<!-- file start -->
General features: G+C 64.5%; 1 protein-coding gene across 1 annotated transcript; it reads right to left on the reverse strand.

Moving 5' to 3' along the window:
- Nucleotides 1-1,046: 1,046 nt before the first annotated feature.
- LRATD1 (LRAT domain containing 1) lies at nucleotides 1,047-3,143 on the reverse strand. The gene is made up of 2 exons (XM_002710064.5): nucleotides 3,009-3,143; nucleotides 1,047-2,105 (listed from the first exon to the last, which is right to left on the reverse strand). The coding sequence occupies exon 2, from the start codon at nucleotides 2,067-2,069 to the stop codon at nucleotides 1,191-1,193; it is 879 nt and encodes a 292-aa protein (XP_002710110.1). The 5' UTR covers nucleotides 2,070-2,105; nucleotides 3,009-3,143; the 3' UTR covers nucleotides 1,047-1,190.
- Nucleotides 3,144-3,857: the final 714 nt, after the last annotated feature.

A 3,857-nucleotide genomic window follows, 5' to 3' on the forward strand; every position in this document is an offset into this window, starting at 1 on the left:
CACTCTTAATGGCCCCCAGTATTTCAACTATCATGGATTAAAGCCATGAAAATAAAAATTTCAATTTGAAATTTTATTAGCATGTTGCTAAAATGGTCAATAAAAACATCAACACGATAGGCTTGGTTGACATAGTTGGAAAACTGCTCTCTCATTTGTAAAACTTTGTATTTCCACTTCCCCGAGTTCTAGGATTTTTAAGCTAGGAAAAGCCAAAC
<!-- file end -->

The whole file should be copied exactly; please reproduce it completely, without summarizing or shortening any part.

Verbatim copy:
General features: G+C 64.5%; 1 protein-coding gene across 1 annotated transcript; it reads right to left on the reverse strand.

Moving 5' to 3' along the window:
- Nucleotides 1-1,046: 1,046 nt before the first annotated feature.
- LRATD1 (LRAT domain containing 1) lies at nucleotides 1,047-3,143 on the reverse strand. The gene is made up of 2 exons (XM_002710064.5): nucleotides 3,009-3,143; nucleotides 1,047-2,105 (listed from the first exon to the last, which is right to left on the reverse strand). The coding sequence occupies exon 2, from the start codon at nucleotides 2,067-2,069 to the stop codon at nucleotides 1,191-1,193; it is 879 nt and encodes a 292-aa protein (XP_002710110.1). The 5' UTR covers nucleotides 2,070-2,105; nucleotides 3,009-3,143; the 3' UTR covers nucleotides 1,047-1,190.
- Nucleotides 3,144-3,857: the final 714 nt, after the last annotated feature.

A 3,857-nucleotide genomic window follows, 5' to 3' on the forward strand; every position in this document is an offset into this window, starting at 1 on the left:
CACTCTTAATGGCCCCCAGTATTTCAACTATCATGGATTAAAGCCATGAAAATAAAAATTTCAATTTGAAATTTTATTAGCATGTTGCTAAAATGGTCAATAAAAACATCAACACGATAGGCTTGGTTGACATAGTTGGAAAACTGCTCTCTCATTTGTAAAACTTTGTATTTCCACTTCCCCGAGTTCTAGGATTTTTAAGCTAGGAAAAGCCAAAC